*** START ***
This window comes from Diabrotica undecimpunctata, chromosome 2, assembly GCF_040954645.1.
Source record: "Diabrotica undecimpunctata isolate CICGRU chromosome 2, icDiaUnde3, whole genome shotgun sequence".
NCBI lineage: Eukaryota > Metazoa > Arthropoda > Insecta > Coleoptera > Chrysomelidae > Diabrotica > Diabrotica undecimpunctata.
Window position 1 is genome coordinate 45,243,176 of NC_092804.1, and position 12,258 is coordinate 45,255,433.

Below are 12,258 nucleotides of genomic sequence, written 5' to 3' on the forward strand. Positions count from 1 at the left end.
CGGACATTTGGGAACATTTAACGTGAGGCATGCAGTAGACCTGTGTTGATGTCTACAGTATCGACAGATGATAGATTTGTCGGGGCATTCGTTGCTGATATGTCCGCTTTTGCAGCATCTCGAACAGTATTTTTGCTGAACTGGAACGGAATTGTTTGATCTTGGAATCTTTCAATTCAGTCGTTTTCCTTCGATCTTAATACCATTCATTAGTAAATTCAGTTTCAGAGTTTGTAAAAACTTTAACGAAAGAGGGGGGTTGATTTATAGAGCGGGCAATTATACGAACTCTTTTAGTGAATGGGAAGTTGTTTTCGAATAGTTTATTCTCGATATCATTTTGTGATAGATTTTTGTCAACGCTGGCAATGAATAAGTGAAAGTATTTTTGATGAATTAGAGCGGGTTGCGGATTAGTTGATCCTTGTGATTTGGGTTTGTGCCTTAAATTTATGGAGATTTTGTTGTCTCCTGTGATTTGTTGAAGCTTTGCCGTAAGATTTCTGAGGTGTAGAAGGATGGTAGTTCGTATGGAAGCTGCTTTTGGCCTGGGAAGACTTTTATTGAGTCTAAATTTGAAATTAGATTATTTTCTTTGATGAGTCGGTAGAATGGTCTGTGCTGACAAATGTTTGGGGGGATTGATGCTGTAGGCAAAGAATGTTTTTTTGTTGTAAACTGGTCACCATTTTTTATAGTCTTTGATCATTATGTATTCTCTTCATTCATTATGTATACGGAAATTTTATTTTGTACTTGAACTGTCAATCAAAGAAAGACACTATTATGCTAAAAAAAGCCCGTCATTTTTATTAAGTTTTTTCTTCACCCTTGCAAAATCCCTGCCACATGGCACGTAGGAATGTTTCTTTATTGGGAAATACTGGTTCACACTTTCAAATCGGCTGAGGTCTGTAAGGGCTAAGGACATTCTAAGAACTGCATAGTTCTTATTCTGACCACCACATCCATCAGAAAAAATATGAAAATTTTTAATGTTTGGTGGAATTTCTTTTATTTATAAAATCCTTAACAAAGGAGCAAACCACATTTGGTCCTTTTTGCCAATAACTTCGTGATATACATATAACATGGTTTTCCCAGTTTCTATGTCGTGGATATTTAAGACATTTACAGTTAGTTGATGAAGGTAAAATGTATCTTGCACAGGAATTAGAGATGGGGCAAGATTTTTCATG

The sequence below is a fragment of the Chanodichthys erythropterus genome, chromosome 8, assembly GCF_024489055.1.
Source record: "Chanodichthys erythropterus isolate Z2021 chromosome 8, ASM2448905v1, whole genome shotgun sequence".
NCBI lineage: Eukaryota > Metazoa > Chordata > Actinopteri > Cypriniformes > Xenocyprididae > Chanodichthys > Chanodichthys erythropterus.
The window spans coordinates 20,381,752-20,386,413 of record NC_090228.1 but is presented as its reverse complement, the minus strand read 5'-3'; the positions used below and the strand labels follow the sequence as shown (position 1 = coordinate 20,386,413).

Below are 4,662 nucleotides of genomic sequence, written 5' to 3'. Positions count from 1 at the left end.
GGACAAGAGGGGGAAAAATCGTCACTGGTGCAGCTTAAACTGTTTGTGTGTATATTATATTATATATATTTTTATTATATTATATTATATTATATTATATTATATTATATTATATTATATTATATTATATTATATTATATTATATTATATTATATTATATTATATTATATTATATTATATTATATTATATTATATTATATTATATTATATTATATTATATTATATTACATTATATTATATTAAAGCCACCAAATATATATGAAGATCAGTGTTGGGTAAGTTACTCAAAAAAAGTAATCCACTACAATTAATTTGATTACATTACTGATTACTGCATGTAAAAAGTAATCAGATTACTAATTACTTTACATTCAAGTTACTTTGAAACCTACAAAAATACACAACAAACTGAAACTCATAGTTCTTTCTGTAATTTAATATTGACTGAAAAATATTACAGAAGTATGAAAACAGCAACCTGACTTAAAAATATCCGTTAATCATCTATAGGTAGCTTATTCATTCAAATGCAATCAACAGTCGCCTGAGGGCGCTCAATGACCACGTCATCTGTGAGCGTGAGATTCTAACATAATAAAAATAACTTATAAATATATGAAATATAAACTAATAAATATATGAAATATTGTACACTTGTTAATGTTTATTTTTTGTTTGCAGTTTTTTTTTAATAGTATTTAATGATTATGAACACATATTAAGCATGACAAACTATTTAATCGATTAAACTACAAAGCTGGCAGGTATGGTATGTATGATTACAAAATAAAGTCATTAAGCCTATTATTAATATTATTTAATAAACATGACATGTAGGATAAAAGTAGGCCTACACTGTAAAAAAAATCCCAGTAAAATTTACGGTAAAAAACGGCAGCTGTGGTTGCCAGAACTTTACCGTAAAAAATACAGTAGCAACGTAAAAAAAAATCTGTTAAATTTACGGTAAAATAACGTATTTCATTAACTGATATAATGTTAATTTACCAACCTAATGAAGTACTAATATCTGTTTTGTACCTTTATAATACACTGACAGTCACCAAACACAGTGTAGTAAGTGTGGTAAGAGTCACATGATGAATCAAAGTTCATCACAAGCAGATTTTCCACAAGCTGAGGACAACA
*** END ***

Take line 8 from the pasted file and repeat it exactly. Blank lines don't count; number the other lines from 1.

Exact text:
Source record: "Chanodichthys erythropterus isolate Z2021 chromosome 8, ASM2448905v1, whole genome shotgun sequence".